The nature education camp was held over the last two weeks of June in an area at an altitude of 4500 meters (14,763 feet). The summer was late in coming, so amidst the howling wind during the day and the freezing temperatures at night, the students forged a bond with nature. One hundred and forty eight students accompanied by twelve teachers attended the camp over two weeks. Each batch stayed at the camp-site for three days and two nights. The days were spent engaging in a variety of activities which employed all their five senses to form a better understanding of nature. At night tired and cold feet were warmed by a bonfire. Often traditional song and dances accompanied the bonfire sessions.
Mongolia is known for its vast, beautiful landscapes and the warm, generous nomadic herding families who call these remote areas home. Today the demand for Mongolia’s underground mineral resources is rapidly increasing, threatening both the traditional livelhoods of the nomadic culture and the diverse and rare wildlife. The mining practices and the resources have had very little management and there have been much uncontrolled and illegal exploration. This is alarming for Mongolian families whose livelihood depends on the pasturelands.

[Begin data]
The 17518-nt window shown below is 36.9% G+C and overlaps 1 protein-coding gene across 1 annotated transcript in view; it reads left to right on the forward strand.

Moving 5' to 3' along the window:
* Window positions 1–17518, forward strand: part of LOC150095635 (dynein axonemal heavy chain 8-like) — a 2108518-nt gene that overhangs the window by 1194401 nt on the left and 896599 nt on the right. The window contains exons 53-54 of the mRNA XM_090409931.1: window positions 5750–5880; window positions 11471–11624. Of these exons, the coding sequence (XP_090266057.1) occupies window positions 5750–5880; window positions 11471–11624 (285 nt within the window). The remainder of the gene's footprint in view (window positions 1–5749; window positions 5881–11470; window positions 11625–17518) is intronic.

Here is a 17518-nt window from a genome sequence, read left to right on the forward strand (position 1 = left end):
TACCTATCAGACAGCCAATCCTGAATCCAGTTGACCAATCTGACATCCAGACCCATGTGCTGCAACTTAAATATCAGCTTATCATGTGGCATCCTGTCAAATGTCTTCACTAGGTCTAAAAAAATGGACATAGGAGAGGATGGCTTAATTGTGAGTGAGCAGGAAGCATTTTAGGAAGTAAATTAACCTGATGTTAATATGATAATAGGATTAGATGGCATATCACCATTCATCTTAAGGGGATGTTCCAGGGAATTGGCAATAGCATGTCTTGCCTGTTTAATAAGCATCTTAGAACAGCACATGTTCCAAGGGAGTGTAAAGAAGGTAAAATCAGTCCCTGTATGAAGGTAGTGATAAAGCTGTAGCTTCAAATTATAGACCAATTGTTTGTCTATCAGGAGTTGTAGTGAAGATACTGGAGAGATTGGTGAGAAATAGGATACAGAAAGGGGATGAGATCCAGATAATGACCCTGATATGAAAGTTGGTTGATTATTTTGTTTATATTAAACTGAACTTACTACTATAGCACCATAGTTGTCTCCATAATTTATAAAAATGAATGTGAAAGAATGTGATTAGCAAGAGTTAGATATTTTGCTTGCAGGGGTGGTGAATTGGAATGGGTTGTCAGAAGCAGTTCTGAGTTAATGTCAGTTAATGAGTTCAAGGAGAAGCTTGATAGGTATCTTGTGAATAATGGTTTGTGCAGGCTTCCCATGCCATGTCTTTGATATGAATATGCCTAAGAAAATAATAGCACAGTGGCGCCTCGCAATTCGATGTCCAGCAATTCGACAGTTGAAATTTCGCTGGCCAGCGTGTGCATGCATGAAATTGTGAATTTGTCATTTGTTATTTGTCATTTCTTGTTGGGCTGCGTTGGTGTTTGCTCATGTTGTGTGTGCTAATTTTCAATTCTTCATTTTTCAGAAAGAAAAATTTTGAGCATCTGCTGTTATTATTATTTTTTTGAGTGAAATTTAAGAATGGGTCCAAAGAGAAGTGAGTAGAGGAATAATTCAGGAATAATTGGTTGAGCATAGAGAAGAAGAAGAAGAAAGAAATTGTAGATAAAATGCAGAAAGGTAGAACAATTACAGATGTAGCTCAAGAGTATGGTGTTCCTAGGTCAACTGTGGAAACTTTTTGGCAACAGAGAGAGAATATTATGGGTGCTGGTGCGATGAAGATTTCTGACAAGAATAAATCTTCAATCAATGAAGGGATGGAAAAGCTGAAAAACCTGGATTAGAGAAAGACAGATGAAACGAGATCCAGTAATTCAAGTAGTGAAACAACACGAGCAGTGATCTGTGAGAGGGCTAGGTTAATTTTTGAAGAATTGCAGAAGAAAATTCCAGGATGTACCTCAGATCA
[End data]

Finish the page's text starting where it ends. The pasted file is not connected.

To date, mining (mostly coal mining) contributes nearly 30% to the Mongolian GDP. However, some remote areas must be preserved in order to maintain the integrity of the mountain pastures for both pastoralists and wildlife. With this goal in mind, conservationists, herders and government officials have been working to try to protect the Tost Mountain landscape from mining disturbances.